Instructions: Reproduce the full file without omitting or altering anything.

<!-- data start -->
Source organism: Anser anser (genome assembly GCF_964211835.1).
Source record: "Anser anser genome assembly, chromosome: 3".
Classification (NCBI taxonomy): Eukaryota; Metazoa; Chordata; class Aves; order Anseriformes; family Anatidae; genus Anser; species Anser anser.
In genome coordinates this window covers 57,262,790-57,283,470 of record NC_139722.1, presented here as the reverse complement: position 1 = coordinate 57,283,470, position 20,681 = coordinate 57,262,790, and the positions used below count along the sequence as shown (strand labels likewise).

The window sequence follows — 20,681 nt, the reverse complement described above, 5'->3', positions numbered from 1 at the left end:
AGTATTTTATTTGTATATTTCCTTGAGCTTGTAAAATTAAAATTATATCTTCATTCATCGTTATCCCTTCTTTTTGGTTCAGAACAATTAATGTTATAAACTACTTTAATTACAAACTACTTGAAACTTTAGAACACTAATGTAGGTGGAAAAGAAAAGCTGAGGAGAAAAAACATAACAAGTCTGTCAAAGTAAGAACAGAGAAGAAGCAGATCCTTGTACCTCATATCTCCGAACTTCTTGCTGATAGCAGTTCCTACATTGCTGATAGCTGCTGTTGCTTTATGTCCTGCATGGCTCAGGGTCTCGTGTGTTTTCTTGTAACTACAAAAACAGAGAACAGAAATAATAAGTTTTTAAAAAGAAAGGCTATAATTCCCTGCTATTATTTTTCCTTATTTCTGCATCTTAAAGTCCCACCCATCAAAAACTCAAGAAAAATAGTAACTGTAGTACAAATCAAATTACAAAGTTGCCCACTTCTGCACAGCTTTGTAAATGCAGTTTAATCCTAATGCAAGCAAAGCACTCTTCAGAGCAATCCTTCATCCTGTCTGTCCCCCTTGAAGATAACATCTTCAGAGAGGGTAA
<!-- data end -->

Source organism: Anser anser (genome assembly GCF_964211835.1).
Source record: "Anser anser genome assembly, chromosome: 3".
Classification (NCBI taxonomy): Eukaryota; Metazoa; Chordata; class Aves; order Anseriformes; family Anatidae; genus Anser; species Anser anser.
In genome coordinates this window covers 57,262,790-57,283,470 of record NC_139722.1, presented here as the reverse complement: position 1 = coordinate 57,283,470, position 20,681 = coordinate 57,262,790, and the positions used below count along the sequence as shown (strand labels likewise).

The window sequence follows — 20,681 nt, the reverse complement described above, 5'->3', positions numbered from 1 at the left end:
AGTATTTTATTTGTATATTTCCTTGAGCTTGTAAAATTAAAATTATATCTTCATTCATCGTTATCCCTTCTTTTTGGTTCAGAACAATTAATGTTATAAACTACTTTAATTACAAACTACTTGAAACTTTAGAACACTAATGTAGGTGGAAAAGAAAAGCTGAGGAGAAAAAACATAACAAGTCTGTCAAAGTAAGAACAGAGAAGAAGCAGATCCTTGTACCTCATATCTCCGAACTTCTTGCTGATAGCAGTTCCTACATTGCTGATAGCTGCTGTTGCTTTATGTCCTGCATGGCTCAGGGTCTCGTGTGTTTTCTTGTAACTACAAAAACAGAGAACAGAAATAATAAGTTTTTAAAAAGAAAGGCTATAATTCCCTGCTATTATTTTTCCTTATTTCTGCATCTTAAAGTCCCACCCATCAAAAACTCAAGAAAAATAGTAACTGTAGTACAAATCAAATTACAAAGTTGCCCACTTCTGCACAGCTTTGTAAATGCAGTTTAATCCTAATGCAAGCAAAGCACTCTTCAGAGCAATCCTTCATCCTGTCTGTCCCCCTTGAAGATAACATCTTCAGAGAGGGTAA